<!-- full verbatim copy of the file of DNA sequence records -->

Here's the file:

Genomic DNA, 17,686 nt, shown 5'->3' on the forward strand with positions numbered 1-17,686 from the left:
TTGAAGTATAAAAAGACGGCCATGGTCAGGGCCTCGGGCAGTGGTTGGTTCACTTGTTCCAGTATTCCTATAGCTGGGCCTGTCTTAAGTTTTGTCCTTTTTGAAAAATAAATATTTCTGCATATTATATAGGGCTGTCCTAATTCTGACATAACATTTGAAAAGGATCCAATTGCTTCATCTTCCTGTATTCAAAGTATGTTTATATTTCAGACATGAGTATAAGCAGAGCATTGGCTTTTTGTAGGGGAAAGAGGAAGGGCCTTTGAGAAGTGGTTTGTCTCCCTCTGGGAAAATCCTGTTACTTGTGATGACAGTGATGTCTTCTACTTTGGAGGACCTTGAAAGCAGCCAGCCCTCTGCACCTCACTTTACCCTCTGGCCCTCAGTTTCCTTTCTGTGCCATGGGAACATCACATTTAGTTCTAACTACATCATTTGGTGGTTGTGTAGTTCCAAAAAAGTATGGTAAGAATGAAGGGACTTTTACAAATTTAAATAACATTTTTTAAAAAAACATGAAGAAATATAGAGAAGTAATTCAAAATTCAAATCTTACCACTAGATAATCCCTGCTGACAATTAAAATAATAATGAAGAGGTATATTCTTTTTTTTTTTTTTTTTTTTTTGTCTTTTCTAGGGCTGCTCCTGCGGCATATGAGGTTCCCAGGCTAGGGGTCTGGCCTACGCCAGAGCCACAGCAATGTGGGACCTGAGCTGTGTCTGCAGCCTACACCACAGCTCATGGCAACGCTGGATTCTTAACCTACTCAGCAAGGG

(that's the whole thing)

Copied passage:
Genomic DNA, 17,686 nt, shown 5'->3' on the forward strand with positions numbered 1-17,686 from the left:
TTGAAGTATAAAAAGACGGCCATGGTCAGGGCCTCGGGCAGTGGTTGGTTCACTTGTTCCAGTATTCCTATAGCTGGGCCTGTCTTAAGTTTTGTCCTTTTTGAAAAATAAATATTTCTGCATATTATATAGGGCTGTCCTAATTCTGACATAACATTTGAAAAGGATCCAATTGCTTCATCTTCCTGTATTCAAAGTATGTTTATATTTCAGACATGAGTATAAGCAGAGCATTGGCTTTTTGTAGGGGAAAGAGGAAGGGCCTTTGAGAAGTGGTTTGTCTCCCTCTGGGAAAATCCTGTTACTTGTGATGACAGTGATGTCTTCTACTTTGGAGGACCTTGAAAGCAGCCAGCCCTCTGCACCTCACTTTACCCTCTGGCCCTCAGTTTCCTTTCTGTGCCATGGGAACATCACATTTAGTTCTAACTACATCATTTGGTGGTTGTGTAGTTCCAAAAAAGTATGGTAAGAATGAAGGGACTTTTACAAATTTAAATAACATTTTTTAAAAAAACATGAAGAAATATAGAGAAGTAATTCAAAATTCAAATCTTACCACTAGATAATCCCTGCTGACAATTAAAATAATAATGAAGAGGTATATTCTTTTTTTTTTTTTTTTTTTTTTGTCTTTTCTAGGGCTGCTCCTGCGGCATATGAGGTTCCCAGGCTAGGGGTCTGGCCTACGCCAGAGCCACAGCAATGTGGGACCTGAGCTGTGTCTGCAGCCTACACCACAGCTCATGGCAACGCTGGATTCTTAACCTACTCAGCAAGGG